John
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On 02/14/2015 01:13 PM, John McCoy wrote:

My flooring is floating over a concrete slab. Been in for about 4 years with no signs of wear or other problems. Not sure why you're so negative on Bruce flooring. Do you have experience with it?
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I said don't ask how I know about tearing out a glue-down floor :-)
Had to take up a Bruce floor which did not hold up in a home office...the finish just wore away, and then the planks started delaminating.
Now, Bruce makes a wide selection of flooring, and yours may hold up better, especially if it's low-traffic. But for someone looking to do an install, I would definately look at other vendors. From personal experience I know Anderson is good, even their lower-priced lines, but I'm sure there are others.
John
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On Sun, 15 Feb 2015 00:09:04 +0000 (UTC), John McCoy

Delaminating? How does wood delaminate? It's not laminated in the first place.

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On Sat, 14 Feb 2015 22:46:48 -0500, snipped-for-privacy@attt.bizz wrote:

Likely engineered hardwood. - or even more likely, Bruce Laminate - which is far from "hardwood" as you can get. Laminate is a picture of hardwood decoupaged onto some of the crappiest thick paperboard you can find.. There are a few companies that produce a durable laminate, but it will cost as much as real quality hardwood.

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snipped-for-privacy@attt.bizz wrote in

We're talking about engineered wood flooring here. That's a kind of plywood. Plywood delaminates when it's not made well.
John
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On 02/14/2015 05:09 PM, John McCoy wrote:

Any wood flooring will take a beating from an office chair with rollers unless a floor mat is used.

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On Sat, 14 Feb 2015 20:13:37 +0000 (UTC), John McCoy

If you buy the same glue at Home Dspot, Lowes, or your local "flooring store" it will be the same quality. Sometimes the flooring store has better stuff available, but that is also true of places like Lowes and Home Despot. If you buy the cheapest crap either place has, you get junk. If you buy the best either place has, you MAY be overpaying for your requirements, but it is still cheaper than having to do it over because you cheaped out.
I generally check around and don't buy either the cheapest or the most expensive.
My experience is buying the same quality, same brand product from the big box stores or from a real retailer (flooring shop, etc) there is not a big difference in price, and if you need advice, the advice you get from the "expert" is a lot better than what you get from the "borg"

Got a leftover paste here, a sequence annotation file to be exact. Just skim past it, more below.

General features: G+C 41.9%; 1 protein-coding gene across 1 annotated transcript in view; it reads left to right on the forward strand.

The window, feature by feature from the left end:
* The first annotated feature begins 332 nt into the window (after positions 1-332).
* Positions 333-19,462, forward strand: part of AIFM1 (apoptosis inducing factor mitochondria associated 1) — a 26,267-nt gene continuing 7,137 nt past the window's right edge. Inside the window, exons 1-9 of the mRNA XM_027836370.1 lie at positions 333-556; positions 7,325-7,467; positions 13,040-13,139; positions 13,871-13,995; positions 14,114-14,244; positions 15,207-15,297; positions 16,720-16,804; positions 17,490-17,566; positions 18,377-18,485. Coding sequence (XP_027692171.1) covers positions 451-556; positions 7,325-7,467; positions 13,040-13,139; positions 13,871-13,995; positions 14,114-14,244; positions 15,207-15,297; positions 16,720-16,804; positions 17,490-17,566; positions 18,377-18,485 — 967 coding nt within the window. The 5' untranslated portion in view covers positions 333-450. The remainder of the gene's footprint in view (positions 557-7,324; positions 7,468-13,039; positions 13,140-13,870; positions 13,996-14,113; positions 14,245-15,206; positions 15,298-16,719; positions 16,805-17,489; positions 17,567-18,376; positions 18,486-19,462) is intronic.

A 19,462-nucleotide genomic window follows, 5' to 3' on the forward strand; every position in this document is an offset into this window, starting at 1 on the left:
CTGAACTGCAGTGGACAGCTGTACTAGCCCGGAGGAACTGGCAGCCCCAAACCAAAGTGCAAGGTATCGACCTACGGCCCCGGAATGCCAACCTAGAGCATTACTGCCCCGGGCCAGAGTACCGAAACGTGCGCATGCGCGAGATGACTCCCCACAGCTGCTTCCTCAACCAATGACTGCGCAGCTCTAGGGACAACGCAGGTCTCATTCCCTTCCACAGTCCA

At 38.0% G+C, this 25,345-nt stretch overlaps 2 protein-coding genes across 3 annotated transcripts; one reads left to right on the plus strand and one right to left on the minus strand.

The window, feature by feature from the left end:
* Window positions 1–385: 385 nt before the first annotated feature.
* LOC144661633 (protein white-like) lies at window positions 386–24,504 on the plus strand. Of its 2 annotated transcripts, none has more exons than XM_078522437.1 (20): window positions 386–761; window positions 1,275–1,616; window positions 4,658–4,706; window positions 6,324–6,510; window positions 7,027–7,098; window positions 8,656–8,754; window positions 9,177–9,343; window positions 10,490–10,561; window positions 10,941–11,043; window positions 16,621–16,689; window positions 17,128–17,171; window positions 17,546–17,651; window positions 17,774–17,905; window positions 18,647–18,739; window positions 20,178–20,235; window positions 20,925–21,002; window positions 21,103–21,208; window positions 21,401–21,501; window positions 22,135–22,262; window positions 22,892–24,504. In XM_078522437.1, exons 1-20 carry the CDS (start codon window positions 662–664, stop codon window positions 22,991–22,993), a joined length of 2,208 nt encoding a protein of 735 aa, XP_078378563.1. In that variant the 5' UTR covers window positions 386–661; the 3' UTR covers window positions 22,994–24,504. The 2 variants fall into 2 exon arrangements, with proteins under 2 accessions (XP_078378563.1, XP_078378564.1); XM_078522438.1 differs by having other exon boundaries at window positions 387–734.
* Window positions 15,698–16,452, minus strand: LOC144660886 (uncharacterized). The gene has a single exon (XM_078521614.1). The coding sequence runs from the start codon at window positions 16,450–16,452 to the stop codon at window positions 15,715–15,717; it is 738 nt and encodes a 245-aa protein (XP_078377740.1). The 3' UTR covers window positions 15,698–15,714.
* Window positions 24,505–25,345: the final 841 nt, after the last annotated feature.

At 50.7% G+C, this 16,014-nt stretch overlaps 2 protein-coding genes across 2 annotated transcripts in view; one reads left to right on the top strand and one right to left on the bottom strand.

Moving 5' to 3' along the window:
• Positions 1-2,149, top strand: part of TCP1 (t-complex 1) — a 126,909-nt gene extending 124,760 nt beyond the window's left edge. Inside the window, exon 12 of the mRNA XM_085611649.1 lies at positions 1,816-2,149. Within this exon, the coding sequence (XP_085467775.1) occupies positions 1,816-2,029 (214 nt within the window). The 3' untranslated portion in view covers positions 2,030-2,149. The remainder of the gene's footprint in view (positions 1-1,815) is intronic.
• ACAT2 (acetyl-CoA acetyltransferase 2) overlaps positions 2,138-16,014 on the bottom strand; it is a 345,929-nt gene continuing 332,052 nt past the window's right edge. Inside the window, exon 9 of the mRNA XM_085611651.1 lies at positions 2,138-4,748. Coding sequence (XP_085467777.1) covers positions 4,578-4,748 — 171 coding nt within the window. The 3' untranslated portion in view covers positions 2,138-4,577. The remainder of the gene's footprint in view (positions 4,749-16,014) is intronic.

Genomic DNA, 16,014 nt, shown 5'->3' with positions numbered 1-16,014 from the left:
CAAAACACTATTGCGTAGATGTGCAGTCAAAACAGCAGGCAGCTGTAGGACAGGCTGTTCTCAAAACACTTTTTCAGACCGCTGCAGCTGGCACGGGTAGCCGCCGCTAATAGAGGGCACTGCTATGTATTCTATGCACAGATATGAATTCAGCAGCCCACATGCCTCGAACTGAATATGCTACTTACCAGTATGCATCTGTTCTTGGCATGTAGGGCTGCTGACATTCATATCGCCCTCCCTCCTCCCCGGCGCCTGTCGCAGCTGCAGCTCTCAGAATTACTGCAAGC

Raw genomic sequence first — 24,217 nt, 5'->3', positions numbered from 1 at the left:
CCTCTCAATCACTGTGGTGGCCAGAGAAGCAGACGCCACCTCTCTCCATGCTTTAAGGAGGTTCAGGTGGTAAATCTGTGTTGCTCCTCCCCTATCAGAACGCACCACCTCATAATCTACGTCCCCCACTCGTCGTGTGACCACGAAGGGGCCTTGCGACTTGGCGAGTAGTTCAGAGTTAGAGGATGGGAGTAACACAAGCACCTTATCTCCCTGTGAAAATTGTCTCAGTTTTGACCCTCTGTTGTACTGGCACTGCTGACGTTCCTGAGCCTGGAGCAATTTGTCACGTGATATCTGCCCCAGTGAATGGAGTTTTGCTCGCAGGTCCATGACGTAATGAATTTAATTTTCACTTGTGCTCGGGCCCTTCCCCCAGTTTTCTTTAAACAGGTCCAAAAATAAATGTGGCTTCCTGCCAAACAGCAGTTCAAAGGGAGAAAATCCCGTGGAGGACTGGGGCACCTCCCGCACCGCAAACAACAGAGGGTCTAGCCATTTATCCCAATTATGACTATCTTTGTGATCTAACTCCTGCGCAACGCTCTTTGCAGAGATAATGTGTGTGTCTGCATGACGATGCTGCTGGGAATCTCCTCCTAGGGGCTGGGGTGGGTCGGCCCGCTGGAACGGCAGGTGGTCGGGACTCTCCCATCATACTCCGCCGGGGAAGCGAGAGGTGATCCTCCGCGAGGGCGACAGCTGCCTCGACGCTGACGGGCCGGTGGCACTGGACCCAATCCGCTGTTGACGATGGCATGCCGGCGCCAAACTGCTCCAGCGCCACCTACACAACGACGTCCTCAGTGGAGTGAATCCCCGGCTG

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snipped-for-privacy@snyder.on.ca wrote in news:umfvdallijfhnepvi04me54slqijranofm@ 4ax.com:

No, that is not true. In the case of glue for engineered wood floors, Home Depot or Lowes will have _one_ brand available, and it will be the lowest cost one.
The flooring store likely will give you a choice, and if they don't their one brand will be a better quality one.
John
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On Sun, 15 Feb 2015 00:13:06 +0000 (UTC), John McCoy

Lowes carries Bostik , Bruce, Tecsun, Mohawk, and USFloor. 3 1/2 or 4 gallon containers $160, $89, $190, $220, and $192 US prices repectively. I think the despot carries Roberts and Taylor - at least 2 different products from Taylor - MS+ and Tuff-Lok at $134 and $76 respectively, with the Roberts at about $95
Flooring experts are using the Bostik product, as well as Tecsun, Bruce, and Mohawk (depending on the brand of flooring they sell)
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snipped-for-privacy@snyder.on.ca wrote in wrote: >>No, that is not true. In the case of glue for engineered wood

Are you looking on the website or in the store? My store carries Bruce. That's the only hardwood flooring adhesive they actually stock.
Now, they have a ton of choices on the website - but if you're going to special order it, you might as well go to a flooring store anyway.
John
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On Sun, 15 Feb 2015 17:08:22 +0000 (UTC), John McCoy

My stores, locally, don't stock the hardwood either, so if you are going to order the wood, you may as well order the adhesive as well. ANd if youy are ordering it, you may as well order the stuff recommended by the manufacturer. No?? If Bruce Hardwood says use Bruce adhesive - use it. Then they don't have a leg to stand on if something goes wrong. - or use Bostik - the "industry standard".
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snipped-for-privacy@snyder.on.ca wrote in news:1392ea5m8ocne2gjprgv8c7d6gtd9nkoc9@ 4ax.com:

Well, that was sort of my point.

Good advice, I'd agree.

Well, I wouldn't dispute that either. I just wouldn't use Bruce period - as noted above, my experience is that it's a low quality product, and you can get better quality for a similar price from other manufacturers.
John
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On Mon, 16 Feb 2015 17:16:07 +0000 (UTC), John McCoy

Bruce makes the full gammit, from photo-finished dense cardboard to high quality solid hardwood - to cover the financial limitations of it's projected customer base, and to get it's products on the shelves of everything from flooring express to wallmart to Shangrla custom flooring and diamonds!!